• Plessy v. Ferguson historic marker

    ‘Plessy v. Ferguson’: Who Was Plessy?

    ‘How many mysteries have begun with the line, “A man gets on a train … “? In our man’s case, it happens to be true, and there is nothing mysterious about his plan. His name is Homer Plessy, a 30-year-old shoemaker in New Orleans, and on the afternoon of Tuesday, June 7, 1892, he executes it perfectly by walking up to the Press Street Depot, purchasing a first-class ticket on the 4:15 East Louisiana local and taking his seat on board. Nothing about Plessy stands out in the “whites only” car. Had he answered negatively, nothing might have. Continue reading

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  • Texas Juneteenth Day Celebration, 1900

    What Is Juneteenth?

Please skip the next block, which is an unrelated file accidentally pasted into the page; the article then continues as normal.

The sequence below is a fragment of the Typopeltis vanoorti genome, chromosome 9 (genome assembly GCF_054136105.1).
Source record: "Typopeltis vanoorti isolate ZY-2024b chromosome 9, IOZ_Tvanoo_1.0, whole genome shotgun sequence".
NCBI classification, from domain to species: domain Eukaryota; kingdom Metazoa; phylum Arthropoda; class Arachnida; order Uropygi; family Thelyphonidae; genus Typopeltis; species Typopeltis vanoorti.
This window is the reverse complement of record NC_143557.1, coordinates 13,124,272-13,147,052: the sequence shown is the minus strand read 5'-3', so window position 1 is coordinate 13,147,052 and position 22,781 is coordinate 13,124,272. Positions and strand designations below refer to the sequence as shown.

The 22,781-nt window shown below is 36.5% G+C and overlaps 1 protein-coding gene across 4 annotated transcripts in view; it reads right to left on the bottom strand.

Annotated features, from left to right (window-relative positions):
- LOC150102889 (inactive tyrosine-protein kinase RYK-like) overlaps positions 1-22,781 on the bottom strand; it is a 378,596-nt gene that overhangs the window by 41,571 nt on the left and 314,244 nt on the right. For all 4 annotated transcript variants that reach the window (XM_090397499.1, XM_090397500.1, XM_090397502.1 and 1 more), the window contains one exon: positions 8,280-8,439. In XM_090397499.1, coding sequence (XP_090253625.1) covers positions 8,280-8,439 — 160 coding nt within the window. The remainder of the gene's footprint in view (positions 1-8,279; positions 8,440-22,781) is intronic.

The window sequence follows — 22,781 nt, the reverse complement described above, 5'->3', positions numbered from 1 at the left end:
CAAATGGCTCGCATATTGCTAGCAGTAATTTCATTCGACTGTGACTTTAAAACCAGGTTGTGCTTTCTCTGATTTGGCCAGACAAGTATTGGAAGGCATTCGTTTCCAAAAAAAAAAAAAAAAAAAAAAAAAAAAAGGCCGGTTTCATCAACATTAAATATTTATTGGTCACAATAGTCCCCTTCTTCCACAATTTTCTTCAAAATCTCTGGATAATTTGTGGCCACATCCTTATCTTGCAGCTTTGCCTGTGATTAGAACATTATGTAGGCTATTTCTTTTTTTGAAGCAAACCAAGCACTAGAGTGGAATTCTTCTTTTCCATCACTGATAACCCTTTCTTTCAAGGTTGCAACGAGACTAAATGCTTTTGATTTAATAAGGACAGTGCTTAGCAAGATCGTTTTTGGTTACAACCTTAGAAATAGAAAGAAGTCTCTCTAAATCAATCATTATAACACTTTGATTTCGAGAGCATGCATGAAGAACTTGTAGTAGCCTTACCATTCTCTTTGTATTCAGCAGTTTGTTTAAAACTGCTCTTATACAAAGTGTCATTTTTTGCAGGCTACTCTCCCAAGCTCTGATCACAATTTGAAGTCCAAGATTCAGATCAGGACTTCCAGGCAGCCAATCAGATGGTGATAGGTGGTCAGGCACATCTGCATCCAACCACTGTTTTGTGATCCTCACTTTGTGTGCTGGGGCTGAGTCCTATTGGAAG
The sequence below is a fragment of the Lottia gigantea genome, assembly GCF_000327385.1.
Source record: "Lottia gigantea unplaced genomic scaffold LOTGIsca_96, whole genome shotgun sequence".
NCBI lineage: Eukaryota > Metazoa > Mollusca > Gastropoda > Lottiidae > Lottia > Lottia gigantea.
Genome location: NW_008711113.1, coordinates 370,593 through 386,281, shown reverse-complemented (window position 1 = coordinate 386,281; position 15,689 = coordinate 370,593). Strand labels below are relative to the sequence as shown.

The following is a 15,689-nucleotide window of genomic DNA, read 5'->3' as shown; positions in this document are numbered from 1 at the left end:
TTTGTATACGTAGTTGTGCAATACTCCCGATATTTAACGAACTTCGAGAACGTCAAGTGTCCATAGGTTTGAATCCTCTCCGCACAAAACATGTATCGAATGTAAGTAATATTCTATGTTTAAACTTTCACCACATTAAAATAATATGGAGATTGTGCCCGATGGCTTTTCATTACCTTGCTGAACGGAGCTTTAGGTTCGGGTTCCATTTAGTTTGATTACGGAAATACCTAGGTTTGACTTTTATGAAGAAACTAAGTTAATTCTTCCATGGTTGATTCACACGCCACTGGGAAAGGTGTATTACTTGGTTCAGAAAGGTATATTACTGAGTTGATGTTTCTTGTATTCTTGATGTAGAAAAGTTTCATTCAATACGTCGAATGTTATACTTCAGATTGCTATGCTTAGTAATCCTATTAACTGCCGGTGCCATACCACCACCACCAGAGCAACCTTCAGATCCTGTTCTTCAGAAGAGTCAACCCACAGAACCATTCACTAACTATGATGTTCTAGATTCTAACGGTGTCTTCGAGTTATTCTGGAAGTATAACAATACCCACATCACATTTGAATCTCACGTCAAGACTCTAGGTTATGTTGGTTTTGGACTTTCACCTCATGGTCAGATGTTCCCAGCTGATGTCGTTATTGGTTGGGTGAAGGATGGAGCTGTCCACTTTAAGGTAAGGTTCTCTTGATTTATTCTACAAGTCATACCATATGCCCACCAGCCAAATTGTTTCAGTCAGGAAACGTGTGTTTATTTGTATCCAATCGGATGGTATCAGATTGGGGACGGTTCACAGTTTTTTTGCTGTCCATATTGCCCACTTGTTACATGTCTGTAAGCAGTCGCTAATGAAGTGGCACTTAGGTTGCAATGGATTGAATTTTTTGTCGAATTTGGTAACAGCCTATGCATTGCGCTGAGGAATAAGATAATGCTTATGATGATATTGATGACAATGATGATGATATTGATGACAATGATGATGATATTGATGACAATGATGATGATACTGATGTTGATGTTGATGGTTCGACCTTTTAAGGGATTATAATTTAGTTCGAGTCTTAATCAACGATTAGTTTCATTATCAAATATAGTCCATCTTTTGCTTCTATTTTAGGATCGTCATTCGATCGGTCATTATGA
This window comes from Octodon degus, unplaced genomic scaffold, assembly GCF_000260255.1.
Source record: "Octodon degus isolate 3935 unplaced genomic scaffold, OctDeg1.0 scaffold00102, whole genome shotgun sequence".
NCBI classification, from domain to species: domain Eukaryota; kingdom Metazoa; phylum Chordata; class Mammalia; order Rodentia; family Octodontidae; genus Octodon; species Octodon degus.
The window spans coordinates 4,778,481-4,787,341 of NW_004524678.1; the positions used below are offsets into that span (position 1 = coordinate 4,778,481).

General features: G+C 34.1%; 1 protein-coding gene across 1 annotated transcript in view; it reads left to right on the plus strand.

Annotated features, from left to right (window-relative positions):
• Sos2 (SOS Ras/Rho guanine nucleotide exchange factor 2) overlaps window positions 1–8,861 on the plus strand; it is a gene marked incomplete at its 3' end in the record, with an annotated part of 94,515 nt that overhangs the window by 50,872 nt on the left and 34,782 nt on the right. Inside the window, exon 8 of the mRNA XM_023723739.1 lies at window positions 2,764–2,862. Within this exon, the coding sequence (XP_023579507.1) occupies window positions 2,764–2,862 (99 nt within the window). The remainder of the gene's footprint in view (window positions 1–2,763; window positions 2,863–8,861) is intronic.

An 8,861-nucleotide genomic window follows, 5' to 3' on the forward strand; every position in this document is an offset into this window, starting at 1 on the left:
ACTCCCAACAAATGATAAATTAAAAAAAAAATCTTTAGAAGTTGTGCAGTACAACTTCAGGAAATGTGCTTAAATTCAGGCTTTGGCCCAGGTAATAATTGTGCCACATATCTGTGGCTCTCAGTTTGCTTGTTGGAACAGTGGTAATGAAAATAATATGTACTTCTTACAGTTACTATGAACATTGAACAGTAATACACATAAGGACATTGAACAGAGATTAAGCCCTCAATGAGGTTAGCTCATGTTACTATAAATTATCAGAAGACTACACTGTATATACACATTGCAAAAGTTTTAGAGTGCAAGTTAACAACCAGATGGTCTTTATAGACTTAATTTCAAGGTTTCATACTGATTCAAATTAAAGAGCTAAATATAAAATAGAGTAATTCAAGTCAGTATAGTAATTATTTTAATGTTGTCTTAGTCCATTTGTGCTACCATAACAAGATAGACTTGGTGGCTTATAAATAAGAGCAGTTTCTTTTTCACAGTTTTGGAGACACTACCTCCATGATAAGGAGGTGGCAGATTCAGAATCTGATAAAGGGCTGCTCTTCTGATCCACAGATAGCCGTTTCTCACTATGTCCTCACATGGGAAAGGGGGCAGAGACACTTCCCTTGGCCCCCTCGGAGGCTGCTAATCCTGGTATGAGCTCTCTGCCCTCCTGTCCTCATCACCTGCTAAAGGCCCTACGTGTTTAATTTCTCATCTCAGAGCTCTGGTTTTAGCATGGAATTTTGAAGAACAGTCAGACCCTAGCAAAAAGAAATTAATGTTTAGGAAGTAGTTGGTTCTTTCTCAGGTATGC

When a general announced in Texas that slaves were free, he had no idea that, in establishing the Union Army’s authority over the people of Texas, he was also establishing the basis for a holiday, “Juneteenth” (“June” plus “nineteenth”), today the most popular annual celebration of emancipation from slavery in the United States. Continue reading

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  • W.E.B. DuBois

    Who Really Invented the ‘Talented Tenth’?

    Who originated the concept of the “Talented Tenth” black leadership class? Just about everybody who knows anything about black history and/or Dr. W.E.B. Du Bois knows that one of the most important concepts of the many that he defined was “the Talented Tenth.” Many of us even committed to memory the first two sentences of perhaps his most famous essay, published in 1903 in a book called The Negro Problem, and edited by Du Bois’s nemesis, Booker T. Washington: “The Negro race, like all races, is going to be saved by its exceptional men. The problem of education, then, among Negroes must first of all deal with the Talented Tenth; it is the problem of developing the Best of this race that they may guide the Mass away from the contamination and death of the Worst, in their own and other races.” Continue reading

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